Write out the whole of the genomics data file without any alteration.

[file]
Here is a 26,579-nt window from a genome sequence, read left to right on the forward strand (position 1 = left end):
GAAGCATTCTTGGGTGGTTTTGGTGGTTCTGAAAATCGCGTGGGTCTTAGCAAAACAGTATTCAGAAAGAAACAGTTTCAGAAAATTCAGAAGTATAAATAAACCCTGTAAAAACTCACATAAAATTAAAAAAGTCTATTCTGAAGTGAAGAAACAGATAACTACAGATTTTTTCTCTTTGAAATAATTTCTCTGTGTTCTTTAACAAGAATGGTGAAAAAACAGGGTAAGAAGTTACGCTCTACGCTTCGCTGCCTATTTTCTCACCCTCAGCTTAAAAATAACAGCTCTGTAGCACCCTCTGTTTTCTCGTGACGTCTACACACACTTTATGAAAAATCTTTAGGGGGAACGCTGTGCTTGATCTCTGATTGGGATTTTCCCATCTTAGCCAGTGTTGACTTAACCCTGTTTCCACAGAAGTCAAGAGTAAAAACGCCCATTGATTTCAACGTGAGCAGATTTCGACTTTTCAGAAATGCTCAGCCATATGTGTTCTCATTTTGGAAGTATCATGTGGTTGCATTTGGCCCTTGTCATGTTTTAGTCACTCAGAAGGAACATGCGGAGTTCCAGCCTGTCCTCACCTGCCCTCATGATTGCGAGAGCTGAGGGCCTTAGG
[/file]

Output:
Here is a 26,579-nt window from a genome sequence, read left to right on the forward strand (position 1 = left end):
GAAGCATTCTTGGGTGGTTTTGGTGGTTCTGAAAATCGCGTGGGTCTTAGCAAAACAGTATTCAGAAAGAAACAGTTTCAGAAAATTCAGAAGTATAAATAAACCCTGTAAAAACTCACATAAAATTAAAAAAGTCTATTCTGAAGTGAAGAAACAGATAACTACAGATTTTTTCTCTTTGAAATAATTTCTCTGTGTTCTTTAACAAGAATGGTGAAAAAACAGGGTAAGAAGTTACGCTCTACGCTTCGCTGCCTATTTTCTCACCCTCAGCTTAAAAATAACAGCTCTGTAGCACCCTCTGTTTTCTCGTGACGTCTACACACACTTTATGAAAAATCTTTAGGGGGAACGCTGTGCTTGATCTCTGATTGGGATTTTCCCATCTTAGCCAGTGTTGACTTAACCCTGTTTCCACAGAAGTCAAGAGTAAAAACGCCCATTGATTTCAACGTGAGCAGATTTCGACTTTTCAGAAATGCTCAGCCATATGTGTTCTCATTTTGGAAGTATCATGTGGTTGCATTTGGCCCTTGTCATGTTTTAGTCACTCAGAAGGAACATGCGGAGTTCCAGCCTGTCCTCACCTGCCCTCATGATTGCGAGAGCTGAGGGCCTTAGG